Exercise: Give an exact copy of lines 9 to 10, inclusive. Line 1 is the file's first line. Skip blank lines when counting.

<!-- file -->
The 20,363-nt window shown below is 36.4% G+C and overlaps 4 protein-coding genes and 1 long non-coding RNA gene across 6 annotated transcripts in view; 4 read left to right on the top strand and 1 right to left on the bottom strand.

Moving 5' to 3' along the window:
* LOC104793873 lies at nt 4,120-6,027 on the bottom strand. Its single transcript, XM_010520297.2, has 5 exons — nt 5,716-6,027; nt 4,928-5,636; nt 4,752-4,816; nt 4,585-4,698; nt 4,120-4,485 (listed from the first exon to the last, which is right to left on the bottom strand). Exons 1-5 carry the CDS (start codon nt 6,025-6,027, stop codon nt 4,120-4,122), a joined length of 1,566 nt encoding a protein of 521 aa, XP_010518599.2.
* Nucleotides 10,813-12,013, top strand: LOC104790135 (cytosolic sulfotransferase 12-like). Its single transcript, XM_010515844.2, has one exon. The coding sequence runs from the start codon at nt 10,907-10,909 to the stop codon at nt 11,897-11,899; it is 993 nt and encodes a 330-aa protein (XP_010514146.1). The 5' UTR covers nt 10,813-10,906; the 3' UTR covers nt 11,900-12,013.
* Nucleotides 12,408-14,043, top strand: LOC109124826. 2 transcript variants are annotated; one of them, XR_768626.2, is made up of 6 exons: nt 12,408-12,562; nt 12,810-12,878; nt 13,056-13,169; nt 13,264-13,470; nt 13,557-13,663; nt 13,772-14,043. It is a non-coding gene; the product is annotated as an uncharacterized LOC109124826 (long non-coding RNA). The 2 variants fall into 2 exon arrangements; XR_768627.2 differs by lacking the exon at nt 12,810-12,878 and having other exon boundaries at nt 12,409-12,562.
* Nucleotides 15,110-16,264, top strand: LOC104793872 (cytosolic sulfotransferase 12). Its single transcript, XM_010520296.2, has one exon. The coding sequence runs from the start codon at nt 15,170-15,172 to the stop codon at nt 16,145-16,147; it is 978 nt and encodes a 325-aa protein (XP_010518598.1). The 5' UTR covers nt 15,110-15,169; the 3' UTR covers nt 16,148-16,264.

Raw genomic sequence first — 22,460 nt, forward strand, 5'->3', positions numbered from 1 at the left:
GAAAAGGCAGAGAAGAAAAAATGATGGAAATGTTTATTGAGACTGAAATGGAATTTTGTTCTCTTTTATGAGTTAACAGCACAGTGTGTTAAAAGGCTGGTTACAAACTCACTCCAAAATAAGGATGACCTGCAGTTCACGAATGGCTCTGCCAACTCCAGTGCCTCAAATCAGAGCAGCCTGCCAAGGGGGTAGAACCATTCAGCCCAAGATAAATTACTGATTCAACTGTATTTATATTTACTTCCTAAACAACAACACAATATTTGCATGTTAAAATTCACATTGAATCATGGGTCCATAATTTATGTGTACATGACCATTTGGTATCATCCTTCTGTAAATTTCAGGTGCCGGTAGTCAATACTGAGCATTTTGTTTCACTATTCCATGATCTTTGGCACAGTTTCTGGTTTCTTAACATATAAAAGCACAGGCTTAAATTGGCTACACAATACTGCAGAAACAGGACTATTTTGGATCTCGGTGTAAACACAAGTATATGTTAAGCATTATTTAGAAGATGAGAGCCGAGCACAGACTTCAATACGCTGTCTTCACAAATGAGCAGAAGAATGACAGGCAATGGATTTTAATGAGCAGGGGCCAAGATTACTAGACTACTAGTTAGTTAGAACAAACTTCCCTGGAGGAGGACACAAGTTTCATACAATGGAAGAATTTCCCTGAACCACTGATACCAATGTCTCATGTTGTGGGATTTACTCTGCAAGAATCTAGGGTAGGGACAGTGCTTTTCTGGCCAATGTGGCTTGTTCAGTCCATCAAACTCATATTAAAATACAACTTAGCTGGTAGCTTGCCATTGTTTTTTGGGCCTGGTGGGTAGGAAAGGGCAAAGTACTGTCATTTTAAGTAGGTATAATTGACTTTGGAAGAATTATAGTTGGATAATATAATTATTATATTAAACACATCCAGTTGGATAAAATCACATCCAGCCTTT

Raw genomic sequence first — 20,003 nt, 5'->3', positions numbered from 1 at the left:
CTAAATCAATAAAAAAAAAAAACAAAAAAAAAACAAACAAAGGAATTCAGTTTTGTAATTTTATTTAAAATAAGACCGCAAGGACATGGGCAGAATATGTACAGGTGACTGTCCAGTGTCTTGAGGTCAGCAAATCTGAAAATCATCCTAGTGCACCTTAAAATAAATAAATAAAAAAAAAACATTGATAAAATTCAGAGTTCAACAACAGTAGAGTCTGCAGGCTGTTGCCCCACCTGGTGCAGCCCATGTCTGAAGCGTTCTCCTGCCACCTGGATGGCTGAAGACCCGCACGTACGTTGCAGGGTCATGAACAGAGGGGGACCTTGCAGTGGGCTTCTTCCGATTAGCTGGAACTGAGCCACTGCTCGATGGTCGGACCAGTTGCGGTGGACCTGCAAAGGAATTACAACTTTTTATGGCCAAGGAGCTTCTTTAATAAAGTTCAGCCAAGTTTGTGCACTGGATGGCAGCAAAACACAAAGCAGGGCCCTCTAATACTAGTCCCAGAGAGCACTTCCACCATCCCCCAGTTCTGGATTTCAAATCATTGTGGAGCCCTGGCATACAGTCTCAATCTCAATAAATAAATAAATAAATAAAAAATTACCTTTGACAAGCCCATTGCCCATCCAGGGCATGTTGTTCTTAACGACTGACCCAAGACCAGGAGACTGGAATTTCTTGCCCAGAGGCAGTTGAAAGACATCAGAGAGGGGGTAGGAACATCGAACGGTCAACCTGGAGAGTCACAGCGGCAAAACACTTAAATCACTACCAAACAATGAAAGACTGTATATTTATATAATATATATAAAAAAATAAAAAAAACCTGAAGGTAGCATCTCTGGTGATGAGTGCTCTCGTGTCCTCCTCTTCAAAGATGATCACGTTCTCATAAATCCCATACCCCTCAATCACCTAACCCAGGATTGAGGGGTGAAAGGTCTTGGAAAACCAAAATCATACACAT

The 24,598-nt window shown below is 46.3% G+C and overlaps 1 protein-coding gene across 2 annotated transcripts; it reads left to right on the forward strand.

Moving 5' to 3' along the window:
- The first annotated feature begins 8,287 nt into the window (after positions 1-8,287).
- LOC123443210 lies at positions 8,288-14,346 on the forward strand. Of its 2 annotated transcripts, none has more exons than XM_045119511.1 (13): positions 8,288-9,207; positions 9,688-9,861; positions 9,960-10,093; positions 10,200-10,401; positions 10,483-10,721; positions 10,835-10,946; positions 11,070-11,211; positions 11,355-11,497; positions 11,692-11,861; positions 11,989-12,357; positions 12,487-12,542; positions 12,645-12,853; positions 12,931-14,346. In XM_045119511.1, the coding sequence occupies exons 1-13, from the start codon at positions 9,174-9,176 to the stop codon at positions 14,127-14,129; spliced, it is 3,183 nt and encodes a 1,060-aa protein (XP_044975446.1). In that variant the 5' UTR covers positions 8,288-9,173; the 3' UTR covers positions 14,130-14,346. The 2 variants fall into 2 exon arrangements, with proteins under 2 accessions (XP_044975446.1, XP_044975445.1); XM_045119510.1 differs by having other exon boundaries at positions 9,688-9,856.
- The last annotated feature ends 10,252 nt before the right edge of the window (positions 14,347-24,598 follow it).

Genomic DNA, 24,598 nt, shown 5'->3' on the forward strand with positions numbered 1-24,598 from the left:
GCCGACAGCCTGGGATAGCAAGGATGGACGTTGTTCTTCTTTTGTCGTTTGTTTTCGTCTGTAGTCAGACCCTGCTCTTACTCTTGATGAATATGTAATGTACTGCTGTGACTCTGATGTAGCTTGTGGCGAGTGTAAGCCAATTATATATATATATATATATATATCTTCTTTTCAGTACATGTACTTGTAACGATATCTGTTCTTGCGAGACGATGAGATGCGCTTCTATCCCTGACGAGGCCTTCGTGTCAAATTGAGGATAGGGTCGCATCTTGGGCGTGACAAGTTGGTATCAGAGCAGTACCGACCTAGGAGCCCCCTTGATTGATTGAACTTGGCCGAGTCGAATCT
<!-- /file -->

Raw genomic sequence first — 20,003 nt, 5'->3', positions numbered from 1 at the left:
CTAAATCAATAAAAAAAAAAAACAAAAAAAAAACAAACAAAGGAATTCAGTTTTGTAATTTTATTTAAAATAAGACCGCAAGGACATGGGCAGAATATGTACAGGTGACTGTCCAGTGTCTTGAGGTCAGCAAATCTGAAAATCATCCTAGTGCACCTTAAAATAAATAAATAAAAAAAAAACATTGATAAAATTCAGAGTTCAACAACAGTAGAGTCTGCAGGCTGTTGCCCCACCTGGTGCAGCCCATGTCTGAAGCGTTCTCCTGCCACCTGGATGGCTGAAGACCCGCACGTACGTTGCAGGGTCATGAACAGAGGGGGACCTTGCAGTGGGCTTCTTCCGATTAGCTGGAACTGAGCCACTGCTCGATGGTCGGACCAGTTGCGGTGGACCTGCAAAGGAATTACAACTTTTTATGGCCAAGGAGCTTCTTTAATAAAGTTCAGCCAAGTTTGTGCACTGGATGGCAGCAAAACACAAAGCAGGGCCCTCTAATACTAGTCCCAGAGAGCACTTCCACCATCCCCCAGTTCTGGATTTCAAATCATTGTGGAGCCCTGGCATACAGTCTCAATCTCAATAAATAAATAAATAAATAAAAAATTACCTTTGACAAGCCCATTGCCCATCCAGGGCATGTTGTTCTTAACGACTGACCCAAGACCAGGAGACTGGAATTTCTTGCCCAGAGGCAGTTGAAAGACATCAGAGAGGGGGTAGGAACATCGAACGGTCAACCTGGAGAGTCACAGCGGCAAAACACTTAAATCACTACCAAACAATGAAAGACTGTATATTTATATAATATATATAAAAAAATAAAAAAAACCTGAAGGTAGCATCTCTGGTGATGAGTGCTCTCGTGTCCTCCTCTTCAAAGATGATCACGTTCTCATAAATCCCATACCCCTCAATCACCTAACCCAGGATTGAGGGGTGAAAGGTCTTGGAAAACCAAAATCATACACAT